I kept trying to run up and down, but eventually settled for walking some of the uphills because honestly it just seemed faster. The bad news was that each of these uphills was at least half a mile long, and that is a lot of walking. I saw some of my teammates up front doing well, Cait, Tim, Jesse, Pat and Mark. Everyone looked strong. Unfortunately, I'd prove to be the weak link.

The course is two out-and-backs of about 6.5 miles each, so lots of chances to see people. Somewhere around when I was coming back the first time and actually still running, Paula Newby-Fraser rode by as the mountain bike escort for race leader Heather Wurtele. Paula gave me a "good job" (I was actually running at the time, uphill no less) and I cheered on Heather. Of course I secretly wanted my awesome teammate Cait to win, but I was just trying to be nice. Heather was in my age group once upon a time. In fact, in 2006 she finished Kona about 10 seconds in front of me. She beats me by a lot more now. She's also one of the few women out there who is actually taller than I am.

Anyway, where was I? Oh, I guess at about mile 7. Gee, only like 19 miles to go. I tried to stay steady, walking the aid stations to drink a lot and obviously not catch up at all in that regard, running some, just trying to move forward. At some point I realized that I wasn't sweaty at all, but I couldn't figure out if it was because the air was so dry or if it was because I literally wasn't sweating. For someone who leaves a lake behind after a bike trainer ride, it is not normal that I am not sweaty. I saw Trent and Keith coming the other way pretty close to each other, both looking good. I felt somewhat responsible for putting Trent through that hell, so I was glad to see him moving along well!

Still missing at that point were Kevin, Michelle and Lauren, and I was hoping to see them soon. I saw Kevin coming back the other way as I approached the turn for the second loop, and he had a smile on his face which was definitely a good sign. He can't stand cold water, so I had been worried that the water might do him in. But the first thing he said to me was, "I swam 1:12!" He was very excited about that, since if he came in under 1:20 he was going to be happy.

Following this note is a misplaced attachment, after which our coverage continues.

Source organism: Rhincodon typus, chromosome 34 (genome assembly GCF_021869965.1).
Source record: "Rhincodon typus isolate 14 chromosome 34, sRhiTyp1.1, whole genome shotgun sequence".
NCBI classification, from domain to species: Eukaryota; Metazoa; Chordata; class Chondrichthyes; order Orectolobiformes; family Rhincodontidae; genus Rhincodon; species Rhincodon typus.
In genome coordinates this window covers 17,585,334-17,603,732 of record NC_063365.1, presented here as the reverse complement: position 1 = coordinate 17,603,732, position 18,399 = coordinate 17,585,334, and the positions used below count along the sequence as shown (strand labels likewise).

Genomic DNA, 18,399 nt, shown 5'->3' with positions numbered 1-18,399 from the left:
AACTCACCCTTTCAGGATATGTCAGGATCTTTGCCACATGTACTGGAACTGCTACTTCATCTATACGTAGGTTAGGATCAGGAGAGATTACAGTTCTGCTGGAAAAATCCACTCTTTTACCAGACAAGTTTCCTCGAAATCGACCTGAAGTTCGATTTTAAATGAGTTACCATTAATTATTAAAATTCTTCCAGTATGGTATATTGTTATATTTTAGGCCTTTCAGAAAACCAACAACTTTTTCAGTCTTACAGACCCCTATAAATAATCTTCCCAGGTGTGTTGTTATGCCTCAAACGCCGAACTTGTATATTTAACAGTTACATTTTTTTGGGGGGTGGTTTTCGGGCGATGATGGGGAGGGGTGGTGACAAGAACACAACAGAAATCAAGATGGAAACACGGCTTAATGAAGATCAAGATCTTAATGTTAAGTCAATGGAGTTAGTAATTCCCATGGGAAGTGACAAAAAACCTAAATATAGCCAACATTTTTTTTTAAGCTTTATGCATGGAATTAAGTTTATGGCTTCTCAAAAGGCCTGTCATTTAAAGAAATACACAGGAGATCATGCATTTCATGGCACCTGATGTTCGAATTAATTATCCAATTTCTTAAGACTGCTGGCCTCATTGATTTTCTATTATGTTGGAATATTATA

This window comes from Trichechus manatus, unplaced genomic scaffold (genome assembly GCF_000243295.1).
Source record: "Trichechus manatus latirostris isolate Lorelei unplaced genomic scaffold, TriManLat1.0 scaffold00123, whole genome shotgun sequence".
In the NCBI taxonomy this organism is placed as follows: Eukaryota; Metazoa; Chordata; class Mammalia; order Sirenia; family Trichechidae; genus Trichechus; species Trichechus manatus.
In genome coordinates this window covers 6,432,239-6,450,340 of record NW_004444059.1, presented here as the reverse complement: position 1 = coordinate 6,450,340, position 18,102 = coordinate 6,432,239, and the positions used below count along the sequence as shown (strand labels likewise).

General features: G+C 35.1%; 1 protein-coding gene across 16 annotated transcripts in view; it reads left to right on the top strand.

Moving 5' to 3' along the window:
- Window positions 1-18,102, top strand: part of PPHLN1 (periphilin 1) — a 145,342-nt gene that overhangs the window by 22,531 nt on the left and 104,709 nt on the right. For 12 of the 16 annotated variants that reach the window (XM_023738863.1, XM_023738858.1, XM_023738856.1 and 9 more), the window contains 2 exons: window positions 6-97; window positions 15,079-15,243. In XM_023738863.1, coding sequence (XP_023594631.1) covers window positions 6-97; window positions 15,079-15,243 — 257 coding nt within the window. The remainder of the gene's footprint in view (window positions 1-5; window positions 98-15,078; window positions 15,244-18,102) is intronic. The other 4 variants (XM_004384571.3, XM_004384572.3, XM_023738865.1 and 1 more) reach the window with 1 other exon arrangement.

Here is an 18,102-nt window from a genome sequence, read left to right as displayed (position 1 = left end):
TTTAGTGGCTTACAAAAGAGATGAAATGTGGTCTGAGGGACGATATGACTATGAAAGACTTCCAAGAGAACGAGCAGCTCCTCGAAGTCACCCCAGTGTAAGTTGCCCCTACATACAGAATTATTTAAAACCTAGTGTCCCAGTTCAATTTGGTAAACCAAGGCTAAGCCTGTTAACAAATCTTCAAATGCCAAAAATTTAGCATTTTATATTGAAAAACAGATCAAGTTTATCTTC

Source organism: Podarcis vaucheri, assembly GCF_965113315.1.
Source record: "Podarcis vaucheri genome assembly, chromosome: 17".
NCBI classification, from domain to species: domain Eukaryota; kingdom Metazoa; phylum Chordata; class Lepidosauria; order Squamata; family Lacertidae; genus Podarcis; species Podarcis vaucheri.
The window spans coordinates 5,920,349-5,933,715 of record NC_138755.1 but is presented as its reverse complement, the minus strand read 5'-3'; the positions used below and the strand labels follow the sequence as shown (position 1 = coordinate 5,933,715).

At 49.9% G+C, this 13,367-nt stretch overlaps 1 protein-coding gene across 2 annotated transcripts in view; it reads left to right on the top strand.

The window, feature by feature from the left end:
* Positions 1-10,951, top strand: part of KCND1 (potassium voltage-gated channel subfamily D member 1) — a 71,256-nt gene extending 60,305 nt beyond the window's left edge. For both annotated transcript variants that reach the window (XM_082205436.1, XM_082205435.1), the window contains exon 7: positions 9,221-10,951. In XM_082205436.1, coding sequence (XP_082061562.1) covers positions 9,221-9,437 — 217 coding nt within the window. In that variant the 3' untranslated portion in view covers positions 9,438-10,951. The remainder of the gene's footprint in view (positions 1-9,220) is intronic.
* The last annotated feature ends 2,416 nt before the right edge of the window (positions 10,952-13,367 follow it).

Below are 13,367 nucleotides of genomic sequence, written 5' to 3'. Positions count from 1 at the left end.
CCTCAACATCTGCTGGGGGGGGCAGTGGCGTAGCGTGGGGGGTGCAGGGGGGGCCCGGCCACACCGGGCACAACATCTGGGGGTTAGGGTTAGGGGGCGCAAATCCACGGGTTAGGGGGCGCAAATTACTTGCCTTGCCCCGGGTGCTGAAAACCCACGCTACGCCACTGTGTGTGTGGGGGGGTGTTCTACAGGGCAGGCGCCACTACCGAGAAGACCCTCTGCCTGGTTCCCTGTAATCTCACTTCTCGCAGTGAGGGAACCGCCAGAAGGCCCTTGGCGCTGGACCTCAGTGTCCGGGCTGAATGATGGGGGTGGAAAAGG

As I made the turn at halfway, I still hadn't seen Michelle. I learned later that I should've been looking on the sidelines since she called it a day on the swim. The cold got to her too much. I'm happy to say she will get another chance at Lake Placid in a few months, and very happy that she hadn't crashed on the bike or done any real damage.

The second loop began with another 3 miles of uphill. I don't know exactly what happened in there, but I started walking. And soon after that, I decided that walking was as good as it was going to get for the rest of the race. I can't really pinpoint exactly what the problem was. I suppose I could blame dehydration, going too hard on the bike, who knows? I just know that I decided to walk. I also decided that I was not going to get upset about it. I'd come too far, and just finishing that brutal race would be an accomplishment. A few years ago I walked an entire loop of the Timberman course, 6.5 miles, and I actually cried during part of it. It wasn't pleasant. So this time, I just wanted to go for a 13.1 mile walk and not spend the whole time feeling sorry for myself. And it was a lot more pleasant that way.

Trent and Keith had passed me, and I was so happy to see how well Trent was doing. I saw some of my teammates nearing the finish and tried to assure them that I was fine and I'd finish eventually. The biggest problem at that point was that since I was walking, it was taking me close to 20 minutes to get to the next aid station, so by the time I got there I was incredibly thirsty and drank at least 4 cups of fluid at each one.